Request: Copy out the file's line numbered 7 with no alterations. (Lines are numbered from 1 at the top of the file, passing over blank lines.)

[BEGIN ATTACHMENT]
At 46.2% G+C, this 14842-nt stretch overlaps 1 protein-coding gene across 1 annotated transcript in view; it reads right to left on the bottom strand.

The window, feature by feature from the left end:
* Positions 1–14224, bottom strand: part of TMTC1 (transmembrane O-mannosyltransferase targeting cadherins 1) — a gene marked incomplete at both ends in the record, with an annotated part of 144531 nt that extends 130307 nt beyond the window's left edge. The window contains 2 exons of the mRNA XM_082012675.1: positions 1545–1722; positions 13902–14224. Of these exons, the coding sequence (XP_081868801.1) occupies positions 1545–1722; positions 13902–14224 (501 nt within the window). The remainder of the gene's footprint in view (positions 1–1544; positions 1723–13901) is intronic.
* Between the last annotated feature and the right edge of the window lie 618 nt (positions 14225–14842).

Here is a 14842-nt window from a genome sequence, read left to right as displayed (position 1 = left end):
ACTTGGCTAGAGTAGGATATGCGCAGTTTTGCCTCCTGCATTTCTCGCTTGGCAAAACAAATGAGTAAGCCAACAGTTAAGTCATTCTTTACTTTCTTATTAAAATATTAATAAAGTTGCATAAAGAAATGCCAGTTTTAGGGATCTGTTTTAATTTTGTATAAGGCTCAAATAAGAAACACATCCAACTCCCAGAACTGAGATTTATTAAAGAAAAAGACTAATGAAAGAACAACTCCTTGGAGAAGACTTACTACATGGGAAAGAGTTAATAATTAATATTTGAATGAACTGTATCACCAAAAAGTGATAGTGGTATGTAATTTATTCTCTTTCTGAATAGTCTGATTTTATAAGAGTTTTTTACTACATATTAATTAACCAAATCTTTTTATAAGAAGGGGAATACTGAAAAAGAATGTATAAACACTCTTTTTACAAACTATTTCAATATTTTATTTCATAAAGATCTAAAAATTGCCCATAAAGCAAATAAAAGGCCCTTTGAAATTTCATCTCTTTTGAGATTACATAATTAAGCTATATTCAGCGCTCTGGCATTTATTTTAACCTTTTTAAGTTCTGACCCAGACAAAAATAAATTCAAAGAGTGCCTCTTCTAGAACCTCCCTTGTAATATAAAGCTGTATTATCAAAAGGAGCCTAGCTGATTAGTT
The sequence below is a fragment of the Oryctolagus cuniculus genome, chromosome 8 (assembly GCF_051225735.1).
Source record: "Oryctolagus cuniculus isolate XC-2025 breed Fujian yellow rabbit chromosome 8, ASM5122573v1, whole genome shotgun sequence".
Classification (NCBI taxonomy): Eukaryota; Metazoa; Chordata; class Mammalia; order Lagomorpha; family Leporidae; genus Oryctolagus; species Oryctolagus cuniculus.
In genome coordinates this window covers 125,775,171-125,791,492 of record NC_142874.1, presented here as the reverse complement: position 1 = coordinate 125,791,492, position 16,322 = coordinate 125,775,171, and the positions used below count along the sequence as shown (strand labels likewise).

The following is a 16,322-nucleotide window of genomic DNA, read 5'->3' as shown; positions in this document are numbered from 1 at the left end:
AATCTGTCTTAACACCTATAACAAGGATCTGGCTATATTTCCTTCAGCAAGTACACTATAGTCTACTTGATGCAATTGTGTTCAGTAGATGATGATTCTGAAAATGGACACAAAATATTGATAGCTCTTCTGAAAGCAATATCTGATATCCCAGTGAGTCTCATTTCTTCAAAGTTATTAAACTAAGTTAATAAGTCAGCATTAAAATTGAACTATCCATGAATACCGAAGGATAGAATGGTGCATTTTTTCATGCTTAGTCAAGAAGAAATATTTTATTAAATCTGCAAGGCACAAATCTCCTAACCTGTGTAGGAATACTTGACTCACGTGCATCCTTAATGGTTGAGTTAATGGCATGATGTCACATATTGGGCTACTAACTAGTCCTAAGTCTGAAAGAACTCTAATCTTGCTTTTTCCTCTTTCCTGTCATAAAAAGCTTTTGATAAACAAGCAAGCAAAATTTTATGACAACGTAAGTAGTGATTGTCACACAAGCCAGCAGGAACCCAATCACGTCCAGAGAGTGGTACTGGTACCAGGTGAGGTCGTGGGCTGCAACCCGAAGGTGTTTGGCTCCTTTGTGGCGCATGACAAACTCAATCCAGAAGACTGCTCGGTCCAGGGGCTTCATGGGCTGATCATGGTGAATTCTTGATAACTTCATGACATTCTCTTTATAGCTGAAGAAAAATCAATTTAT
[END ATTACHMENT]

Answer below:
The sequence below is a fragment of the Oryctolagus cuniculus genome, chromosome 8 (assembly GCF_051225735.1).